The comments section is closed.

  • Gerry Goldlist says:

    The fact that PAD is even legal at all is a huge step for those who are suffering right now. I have always been in favour of this but now that it is reality, I believe we should adhere strictly to the rules as set out in the Supreme Court Decision.

    For me, the sample cases were obvious. The only doubt I had was whether Mr. J had clinical depression. Once that was settled then I was fine.

    Until we have gained more experience with the current system I do not think we should be pushing the envelope at all. It will take some years for society and physicians to gain experience with PAD,

  • Elizabeth Doyle says:

    Thank you for a very thoughtful and well-informed article, Dr. Quinn.

    Something that struck me as I was reading each of these cases is just how much conceptions of well-being, personhood, and “quality” trade on embodied experience – i.e. doing – in Western society. After all, it’s already embedded into your operating assumptions that these are the kinds of cases that are potential candidates for medically-assisted death. I get that. But I think it’s important to be mindful of this massive dominant cultural lens in meeting with candidate patients to try to help suss out “would this be intolerable to you with x, y, or z social supports/existential supports/built environment supports?” And, related to that, how much of the suffering is the result of the individual’s response to the disease entity, or the lack of supports to manage and wring quality out of the lived experience. In short, I think these kinds of conversations are often overlooked in clinical settings, but could go a long way in teasing out important subtleties in what is (in)tolerable.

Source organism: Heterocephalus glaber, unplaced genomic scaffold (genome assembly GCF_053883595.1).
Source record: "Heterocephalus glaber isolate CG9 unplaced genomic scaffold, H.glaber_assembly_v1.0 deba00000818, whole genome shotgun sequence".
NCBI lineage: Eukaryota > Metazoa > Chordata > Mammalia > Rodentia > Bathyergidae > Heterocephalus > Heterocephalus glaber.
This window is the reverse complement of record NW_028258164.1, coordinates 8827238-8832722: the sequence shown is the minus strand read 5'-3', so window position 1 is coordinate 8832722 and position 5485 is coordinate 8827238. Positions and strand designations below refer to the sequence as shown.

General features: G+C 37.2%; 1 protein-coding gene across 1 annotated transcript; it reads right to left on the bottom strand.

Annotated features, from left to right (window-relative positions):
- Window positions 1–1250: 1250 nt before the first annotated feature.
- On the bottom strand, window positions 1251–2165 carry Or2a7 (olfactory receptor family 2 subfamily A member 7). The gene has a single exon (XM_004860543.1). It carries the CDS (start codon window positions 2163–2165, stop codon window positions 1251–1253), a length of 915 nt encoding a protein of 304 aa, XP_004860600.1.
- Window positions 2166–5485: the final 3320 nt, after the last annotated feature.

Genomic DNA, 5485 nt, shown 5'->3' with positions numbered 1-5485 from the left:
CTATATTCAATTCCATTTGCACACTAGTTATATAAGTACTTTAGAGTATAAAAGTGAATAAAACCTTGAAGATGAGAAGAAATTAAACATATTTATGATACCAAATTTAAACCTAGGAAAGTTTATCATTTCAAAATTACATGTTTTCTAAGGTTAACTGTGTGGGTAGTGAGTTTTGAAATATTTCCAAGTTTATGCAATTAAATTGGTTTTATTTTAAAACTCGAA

• Donna Marie Letourneau says: